Mention if you plan to share data with a third party
If your program requires you to share the acquired data with a third party, mention it definitively. Make sure your users know about the collaboration and are comfortable with it. If the users want to withdraw at any point in the procedure, you should be ready to oblige.
Use a double opt-in mechanism
Checkboxes can sometimes elude the users’ minds. Subscribers may be preoccupied and tick the checkbox by mistake. To stop this from happening, you can use a double opt-in form. The users will be sent an email once they click on the checkbox. They’ll be enlisted only if they go to the verification page link sent via email. You can save yourself from a lot of unnecessary paperwork this way.
Give your users the full picture
Be very clear about GDPR. If your users don’t have enough knowledge about GDPR, do not think of this as a plus point, and cut corners. Give them proper information. If people reach out to you about GDPR, be distinct and truthful about it. This clarity will help you build trust with your audience and keep you in compliance with GDPR.
Make the Terms & Conditions clear
The terms and conditions should appear plain and straightforward in the GDPR consent form. The users should get a clear idea of what they are dealing with from the terms and conditions. Give them exact information and avoid all vagueness like may, some, possibly, likely, etc.
Best practices for GDPR compliance
By now, you should have a firm hold of what GDPR is and some tips on how to make your GDPR consent form more compliant. But there are some more things that you need to concern yourself with. These regulations don’t only apply to your GDPR consent form. You will also need some more smart practices to keep yourself GDPR compliant.
Include DPA in your form
The Data Processing Agreement or DPA is a legal document stating the rights and obligations of both the data controller, who provides the data and data processor, who processes those data. DPA is one of the crucial requirements that you have to fulfill if you want to avoid GDPR fines. You must attach it with your GDPR consent form. Whether you do that physically on paper, or by a link is up to you.
Have a GDPR checkbox in your consent form
At the end of your form, include a GDPR checkbox. By adding a GDPR checkbox, you are allowing yourself a more active email list. These are the people that chose to be here and not just people who are here because they didn’t have any other choice. The GDPR checkbox can save you from wasting resources on people that aren’t even interested.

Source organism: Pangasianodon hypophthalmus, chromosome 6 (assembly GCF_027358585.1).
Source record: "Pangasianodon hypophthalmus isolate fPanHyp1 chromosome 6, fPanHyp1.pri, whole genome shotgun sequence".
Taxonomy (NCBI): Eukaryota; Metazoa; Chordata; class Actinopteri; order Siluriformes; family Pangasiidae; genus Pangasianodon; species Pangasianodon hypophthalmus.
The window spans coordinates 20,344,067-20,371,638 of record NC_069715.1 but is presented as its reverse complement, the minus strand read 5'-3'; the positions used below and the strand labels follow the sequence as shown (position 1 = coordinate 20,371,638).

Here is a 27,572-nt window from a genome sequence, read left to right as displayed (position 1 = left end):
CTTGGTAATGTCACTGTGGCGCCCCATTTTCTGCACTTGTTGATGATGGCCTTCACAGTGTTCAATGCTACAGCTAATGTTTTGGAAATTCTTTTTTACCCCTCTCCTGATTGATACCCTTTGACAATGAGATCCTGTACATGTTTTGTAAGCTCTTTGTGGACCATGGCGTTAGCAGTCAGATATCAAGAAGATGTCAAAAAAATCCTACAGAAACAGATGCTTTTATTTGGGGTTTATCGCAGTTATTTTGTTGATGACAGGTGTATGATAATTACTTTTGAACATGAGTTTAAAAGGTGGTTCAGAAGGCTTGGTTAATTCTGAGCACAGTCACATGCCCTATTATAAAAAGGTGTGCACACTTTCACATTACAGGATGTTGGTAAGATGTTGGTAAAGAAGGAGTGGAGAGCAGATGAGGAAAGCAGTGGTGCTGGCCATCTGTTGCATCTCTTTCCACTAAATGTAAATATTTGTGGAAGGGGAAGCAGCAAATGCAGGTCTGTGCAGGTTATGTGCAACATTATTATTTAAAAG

Delete data at the user’s behest
Users have the full authority of their data under GDPR. They have the full right to know why their data is needed and where it is used. They should have the liberty to withdraw consent at any given moment without any prior announcement. If they do, you are liable to delete all of their data. This includes any information that you may have shared with a third party or given to a company for processing. You are to alert every concerned personnel and urge them to delete all the information.
Store proof of consent
Merely getting the subscribers’ consent before adding them to your email list is not enough. You will need proof of consent as well. Keeping proof of consent will come very handy in the event of an audit. If you have subscribers that were previously enlisted with the GDPR consent form, send them a consent form now. Especially if you have users coming from the EU, EEA, and Switzerland. Simply use their IP addresses and create a separate section. Send them consent forms and save the proof of consent. Use double opt-in forms for this purpose. If your form requires permission on multiple fronts, include a checkbox to gain explicit consent for each one of them. Make sure subscribers are well informed before they hit the Call-To-Action buttons.
Check if your checkboxes are premarked
If the checkbox is premarked, users will pay less attention to it. Some may even skip the checkbox altogether. Because a premarked checkbox is often ignored. So, although you are giving the subscriber to tick off the checkbox, the premark leaves a margin of error. Some might even say this is trickery. And if the users do not have fair ground, it will not count as active consent.. Luckily for you, form builders like WP Fluent Forms offer an automatic GDPR consent field.
Use a Link Trigger
If you have a long email list, keeping tabs on all your subscribers can be very tricky. Checking separately which one of the users gave consent and who didn’t is going to be very difficult, especially if you have some previously enlisted subscribers. Use a link trigger in this case. The users who click on the link will be tagged and identified. You can easily distinguish which of your users haven’t clicked on the link to your GDPR consent page and send them an additional follow up mail.
Skip some data
Some email service providers don’t store sensitive personal data. While storing personal data like name, email address, etc. is okay with lawful consent, sensitive personal data like ethnicity, religious beliefs, etc. should be avoided. If you must use them for a survey or something, make them untraceable to the person. Sensitive personal data may include –
- Biometric data
- Ethnic origin
- Genetic information
- Health details
- Personal life
- Philosophical beliefs
- Political opinions
- Racial background
- Religious beliefs
- Sexual orientation
- Trade union membership
You don’t have to worry about consent and GDPR compliance all that much. There are plenty of plugins now to help you with that, as the WP GDPR Cookie Consent. And if you don’t want an additional plugin, smart form builders like WP Fluent Forms come with a GDPR consent field to ease your trouble. All you have to do is drag and drop the field unto your form.
We hope you got some primary ideas about data security under GDPR and how to comply with it. Tell us what you think in the comments. And don’t shy away from reaching us on social media. Connect to our Facebook and Twitter page and stay updated with all the new features and functionalities.